A paper read by C.A. Hammond, Esq.
at the annual Hammond picnic
held at Marathon, August 31, 1877
Cortland, N.Y.

We have assembled to keep alive the memory of our common ancestor, Dea. John Hammond, who came to this town from Suffolk county, L.I., in April 1813. He was then 47 years of age, and had quite a large family consisting of ten children, one of whom was married and remained on Long Island.

At that early day the emigrant came, not by cars in a few hours' time but by sailing vessel on the Hudson river to Catskill, thence by ox-team and several days toilsome journey through the woods and over the primitive roads to Marathon. He came in company with an old friend, Dea. Gerhard, who had already purchased a farm with a house on it, near the spot on which our ancestor settled.

The farm on which we are now assembled was his first residence, but he afterwards removed to the farm now occupied as a residence by one of his youngest sons, Samuel Hammond, 1 ½ miles above Marathon Village. On this farm he lived until his death, Feb'y 2, 1843. He was widely known and universally esteemed for his sterling integrity, his practical good sense, and his devoted self-denying christian spirit. Although his official position was only that of a Deacon in the Baptist church, he was regarded with much of the veneration and respect which is bestowed on a worthy Minister of the Gospel. I well remember that when, as a boy, I attended the old Baptist church at Freetown Corners, Dea. Hammond, when occasionally present, used to be often called upon by the pastor at the close of the sermon to make the closing prayer, which he did, with a simple fervor, fluency, zeal and capacity which interested and edified all who heard him. He was a downright good man, in the true sense of the word. Not simply pious and Godly, but a good and true man in all the relations of his life. He loved his fellow men whom he had seen, as well as his God whom he had not seen, and aimed in all his dealings with others to do as he would be done by. He was no fawning office-seeker, ready to change his opinions to suit the popular currents, but he held his opinions conscientiously and earnestly, and would have yielded up his life sooner than his integrity and uprightness. His habits were simple and wholesome. Through not what is called now-a-days a tetotaler, as few in those early days were, he was always temperate in all things, never giving loose rein to any of his appetites, in passion, but making them obey what he deemed to be the voice of reason, conscience and God.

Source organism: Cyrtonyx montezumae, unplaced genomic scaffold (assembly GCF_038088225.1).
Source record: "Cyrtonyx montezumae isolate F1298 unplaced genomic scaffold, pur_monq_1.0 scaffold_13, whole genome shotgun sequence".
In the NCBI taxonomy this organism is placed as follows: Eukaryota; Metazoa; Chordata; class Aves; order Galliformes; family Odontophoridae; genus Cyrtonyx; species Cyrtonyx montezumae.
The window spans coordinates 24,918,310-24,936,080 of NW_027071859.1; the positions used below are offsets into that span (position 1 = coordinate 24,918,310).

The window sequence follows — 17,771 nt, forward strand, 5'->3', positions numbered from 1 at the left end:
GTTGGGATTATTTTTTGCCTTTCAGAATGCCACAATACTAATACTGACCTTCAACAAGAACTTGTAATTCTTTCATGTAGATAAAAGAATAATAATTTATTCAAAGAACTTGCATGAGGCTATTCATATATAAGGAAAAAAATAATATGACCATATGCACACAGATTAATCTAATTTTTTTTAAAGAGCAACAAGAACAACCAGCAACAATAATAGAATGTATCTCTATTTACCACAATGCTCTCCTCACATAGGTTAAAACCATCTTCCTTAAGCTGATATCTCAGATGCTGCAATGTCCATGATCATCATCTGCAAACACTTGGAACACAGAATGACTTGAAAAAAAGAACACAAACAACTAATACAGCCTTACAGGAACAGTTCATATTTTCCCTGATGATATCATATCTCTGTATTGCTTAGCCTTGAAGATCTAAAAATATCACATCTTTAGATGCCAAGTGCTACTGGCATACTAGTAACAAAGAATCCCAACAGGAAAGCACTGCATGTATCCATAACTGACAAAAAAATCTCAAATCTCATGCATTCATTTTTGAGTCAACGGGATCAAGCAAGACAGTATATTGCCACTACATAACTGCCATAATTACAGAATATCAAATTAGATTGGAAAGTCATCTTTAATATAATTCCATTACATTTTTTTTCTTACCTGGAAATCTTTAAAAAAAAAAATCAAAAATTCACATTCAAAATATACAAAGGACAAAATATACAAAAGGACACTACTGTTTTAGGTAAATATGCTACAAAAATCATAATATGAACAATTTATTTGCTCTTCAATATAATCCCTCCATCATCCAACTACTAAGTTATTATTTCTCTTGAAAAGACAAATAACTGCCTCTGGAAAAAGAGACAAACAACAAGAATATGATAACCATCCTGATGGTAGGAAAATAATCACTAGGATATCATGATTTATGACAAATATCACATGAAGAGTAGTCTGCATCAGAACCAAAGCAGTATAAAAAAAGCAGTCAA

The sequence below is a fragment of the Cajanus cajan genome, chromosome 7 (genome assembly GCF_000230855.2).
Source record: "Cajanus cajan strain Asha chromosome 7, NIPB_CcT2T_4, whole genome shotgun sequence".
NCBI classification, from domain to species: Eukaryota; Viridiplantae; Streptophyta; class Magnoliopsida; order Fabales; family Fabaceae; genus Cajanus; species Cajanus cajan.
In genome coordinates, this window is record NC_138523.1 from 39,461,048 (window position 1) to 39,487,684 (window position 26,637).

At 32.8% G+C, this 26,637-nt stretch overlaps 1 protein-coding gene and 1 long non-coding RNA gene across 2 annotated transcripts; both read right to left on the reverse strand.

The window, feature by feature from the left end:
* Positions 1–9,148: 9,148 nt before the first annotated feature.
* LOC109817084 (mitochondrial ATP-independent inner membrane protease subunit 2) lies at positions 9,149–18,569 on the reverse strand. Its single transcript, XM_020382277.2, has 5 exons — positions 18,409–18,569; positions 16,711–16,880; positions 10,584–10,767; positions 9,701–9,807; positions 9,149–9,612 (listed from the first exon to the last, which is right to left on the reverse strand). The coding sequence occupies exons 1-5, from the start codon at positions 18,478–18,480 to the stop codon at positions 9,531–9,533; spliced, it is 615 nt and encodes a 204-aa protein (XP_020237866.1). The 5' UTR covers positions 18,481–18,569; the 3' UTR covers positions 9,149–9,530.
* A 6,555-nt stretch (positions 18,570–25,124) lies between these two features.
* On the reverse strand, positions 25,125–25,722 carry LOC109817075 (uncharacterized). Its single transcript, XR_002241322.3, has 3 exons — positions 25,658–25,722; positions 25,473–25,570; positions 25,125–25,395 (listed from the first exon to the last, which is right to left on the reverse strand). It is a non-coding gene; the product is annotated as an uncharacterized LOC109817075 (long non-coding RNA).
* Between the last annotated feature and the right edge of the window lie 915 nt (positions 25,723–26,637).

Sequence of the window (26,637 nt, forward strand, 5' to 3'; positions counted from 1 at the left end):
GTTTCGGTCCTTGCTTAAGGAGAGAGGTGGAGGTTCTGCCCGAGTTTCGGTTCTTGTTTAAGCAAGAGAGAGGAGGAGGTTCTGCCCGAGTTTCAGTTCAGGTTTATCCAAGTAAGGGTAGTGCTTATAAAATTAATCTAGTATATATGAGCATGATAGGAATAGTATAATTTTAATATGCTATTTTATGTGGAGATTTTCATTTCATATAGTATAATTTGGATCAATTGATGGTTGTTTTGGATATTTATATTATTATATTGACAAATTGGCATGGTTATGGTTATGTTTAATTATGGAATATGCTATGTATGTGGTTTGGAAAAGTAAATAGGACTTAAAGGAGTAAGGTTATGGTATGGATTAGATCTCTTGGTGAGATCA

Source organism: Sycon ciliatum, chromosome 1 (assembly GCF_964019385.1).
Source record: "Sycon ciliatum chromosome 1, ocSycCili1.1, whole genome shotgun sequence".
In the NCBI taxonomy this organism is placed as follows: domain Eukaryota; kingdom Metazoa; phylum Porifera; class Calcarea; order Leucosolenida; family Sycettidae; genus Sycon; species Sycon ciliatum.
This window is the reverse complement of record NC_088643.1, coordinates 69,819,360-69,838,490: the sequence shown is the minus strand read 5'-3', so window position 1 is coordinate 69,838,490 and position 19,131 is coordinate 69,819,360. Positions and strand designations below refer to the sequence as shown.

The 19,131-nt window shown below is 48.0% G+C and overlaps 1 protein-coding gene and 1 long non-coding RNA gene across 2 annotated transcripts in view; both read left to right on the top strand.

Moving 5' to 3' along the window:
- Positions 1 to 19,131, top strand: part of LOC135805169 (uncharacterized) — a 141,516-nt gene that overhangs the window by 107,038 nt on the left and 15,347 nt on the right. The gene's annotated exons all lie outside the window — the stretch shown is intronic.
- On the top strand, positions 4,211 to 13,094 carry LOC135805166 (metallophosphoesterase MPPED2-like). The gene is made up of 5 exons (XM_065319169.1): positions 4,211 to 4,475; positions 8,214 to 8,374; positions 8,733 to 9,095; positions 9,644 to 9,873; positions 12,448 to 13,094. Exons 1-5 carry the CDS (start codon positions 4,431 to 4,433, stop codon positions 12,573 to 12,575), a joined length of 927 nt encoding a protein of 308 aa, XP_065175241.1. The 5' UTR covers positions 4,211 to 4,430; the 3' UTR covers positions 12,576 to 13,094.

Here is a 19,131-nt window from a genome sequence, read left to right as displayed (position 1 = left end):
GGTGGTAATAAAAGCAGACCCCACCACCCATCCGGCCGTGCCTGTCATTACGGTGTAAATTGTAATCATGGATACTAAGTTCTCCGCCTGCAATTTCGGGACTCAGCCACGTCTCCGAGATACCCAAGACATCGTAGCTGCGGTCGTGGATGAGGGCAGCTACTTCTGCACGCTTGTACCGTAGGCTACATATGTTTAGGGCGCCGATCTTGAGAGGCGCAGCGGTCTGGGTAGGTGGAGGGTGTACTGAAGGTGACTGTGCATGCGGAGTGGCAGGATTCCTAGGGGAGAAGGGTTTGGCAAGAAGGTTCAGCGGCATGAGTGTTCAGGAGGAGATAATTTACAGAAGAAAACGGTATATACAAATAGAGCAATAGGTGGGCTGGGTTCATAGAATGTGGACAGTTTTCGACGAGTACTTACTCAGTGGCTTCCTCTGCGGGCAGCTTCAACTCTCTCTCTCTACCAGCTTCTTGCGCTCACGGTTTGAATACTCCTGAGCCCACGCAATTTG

His devoted christian wife was every way worthy of him. From the time when, before she was fifteen, she became his true and loving wife, until seventy-six years later, she died on the old farm at Marathon, she was the same honest-hearted, clear-headed, noble, christian woman. My recollections of her are uniformly pleasant, as undoubtedly those of most of us are, as she died so recently most of us remember her. Her favorite books were the Bible and Pilgrim's Progress and her quotations from both were copious and generally correct. She cared comparatively little for religious forms, but she appreciated and was possess by the true religious spirit of love to God and love to Humanity. May we, their descendants, long remember and emulate the solid virtues of such progenitors.